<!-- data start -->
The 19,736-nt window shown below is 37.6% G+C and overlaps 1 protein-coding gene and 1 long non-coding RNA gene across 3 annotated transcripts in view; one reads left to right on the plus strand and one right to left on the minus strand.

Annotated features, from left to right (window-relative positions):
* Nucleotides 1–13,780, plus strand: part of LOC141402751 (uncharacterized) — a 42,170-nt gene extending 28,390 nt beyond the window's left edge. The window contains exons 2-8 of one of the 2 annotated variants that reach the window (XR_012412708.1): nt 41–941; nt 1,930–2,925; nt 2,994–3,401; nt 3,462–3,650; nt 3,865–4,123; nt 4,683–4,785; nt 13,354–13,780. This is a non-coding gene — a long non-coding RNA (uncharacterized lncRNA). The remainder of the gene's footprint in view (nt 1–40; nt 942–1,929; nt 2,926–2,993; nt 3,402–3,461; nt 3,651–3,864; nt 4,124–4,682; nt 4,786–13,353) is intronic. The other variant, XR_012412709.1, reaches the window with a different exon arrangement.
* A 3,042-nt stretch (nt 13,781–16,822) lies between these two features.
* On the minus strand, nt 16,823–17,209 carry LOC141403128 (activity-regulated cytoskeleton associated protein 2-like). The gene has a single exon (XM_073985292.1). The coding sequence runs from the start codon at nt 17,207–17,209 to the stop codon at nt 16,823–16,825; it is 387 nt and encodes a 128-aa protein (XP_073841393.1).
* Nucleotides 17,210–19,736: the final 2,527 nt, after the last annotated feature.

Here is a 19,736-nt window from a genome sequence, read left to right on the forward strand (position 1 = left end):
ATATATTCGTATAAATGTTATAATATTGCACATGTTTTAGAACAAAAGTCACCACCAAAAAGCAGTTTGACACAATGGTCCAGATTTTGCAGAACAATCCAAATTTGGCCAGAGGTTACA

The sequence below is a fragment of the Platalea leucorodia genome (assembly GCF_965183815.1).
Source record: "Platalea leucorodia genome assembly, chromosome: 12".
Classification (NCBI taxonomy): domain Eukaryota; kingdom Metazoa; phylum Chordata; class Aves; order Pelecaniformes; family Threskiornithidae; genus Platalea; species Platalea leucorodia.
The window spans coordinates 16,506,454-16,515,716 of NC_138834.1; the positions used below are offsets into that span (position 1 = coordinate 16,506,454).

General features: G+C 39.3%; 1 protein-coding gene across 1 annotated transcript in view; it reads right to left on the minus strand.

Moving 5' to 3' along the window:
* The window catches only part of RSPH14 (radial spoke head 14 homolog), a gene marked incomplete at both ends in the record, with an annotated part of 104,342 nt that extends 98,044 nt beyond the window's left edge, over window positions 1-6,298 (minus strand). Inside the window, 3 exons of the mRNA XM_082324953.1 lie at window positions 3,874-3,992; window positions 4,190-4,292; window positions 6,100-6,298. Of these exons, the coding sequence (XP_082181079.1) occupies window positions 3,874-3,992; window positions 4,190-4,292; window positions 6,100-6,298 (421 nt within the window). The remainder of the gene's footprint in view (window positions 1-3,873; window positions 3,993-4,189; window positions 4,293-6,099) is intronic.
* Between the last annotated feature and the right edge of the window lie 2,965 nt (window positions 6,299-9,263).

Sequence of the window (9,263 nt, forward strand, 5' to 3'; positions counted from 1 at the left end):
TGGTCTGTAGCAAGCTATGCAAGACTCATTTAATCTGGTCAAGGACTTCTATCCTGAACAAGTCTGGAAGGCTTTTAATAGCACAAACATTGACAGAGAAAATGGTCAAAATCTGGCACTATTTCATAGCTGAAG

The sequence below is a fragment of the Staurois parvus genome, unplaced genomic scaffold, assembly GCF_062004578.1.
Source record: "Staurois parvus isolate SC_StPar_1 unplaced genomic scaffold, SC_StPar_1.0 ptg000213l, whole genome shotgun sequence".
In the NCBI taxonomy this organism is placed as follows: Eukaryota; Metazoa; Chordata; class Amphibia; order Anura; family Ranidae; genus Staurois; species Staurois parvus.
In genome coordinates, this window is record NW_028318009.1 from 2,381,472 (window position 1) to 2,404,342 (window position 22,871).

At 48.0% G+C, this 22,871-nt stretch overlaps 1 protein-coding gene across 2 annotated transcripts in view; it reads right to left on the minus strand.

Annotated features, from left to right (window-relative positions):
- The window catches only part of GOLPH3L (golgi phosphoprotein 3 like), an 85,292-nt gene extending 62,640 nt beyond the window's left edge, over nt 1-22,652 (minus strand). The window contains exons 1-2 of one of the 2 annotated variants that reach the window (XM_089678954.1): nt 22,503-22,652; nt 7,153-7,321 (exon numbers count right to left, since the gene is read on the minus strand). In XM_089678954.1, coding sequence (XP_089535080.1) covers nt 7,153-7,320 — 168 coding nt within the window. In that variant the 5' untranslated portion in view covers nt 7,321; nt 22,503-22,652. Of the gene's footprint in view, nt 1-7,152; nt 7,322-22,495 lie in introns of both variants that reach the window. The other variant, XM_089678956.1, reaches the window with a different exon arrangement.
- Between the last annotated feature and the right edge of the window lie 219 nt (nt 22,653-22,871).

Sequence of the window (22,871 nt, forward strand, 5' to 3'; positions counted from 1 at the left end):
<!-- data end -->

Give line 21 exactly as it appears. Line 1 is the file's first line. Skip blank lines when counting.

In the NCBI taxonomy this organism is placed as follows: Eukaryota; Metazoa; Chordata; class Amphibia; order Anura; family Ranidae; genus Staurois; species Staurois parvus.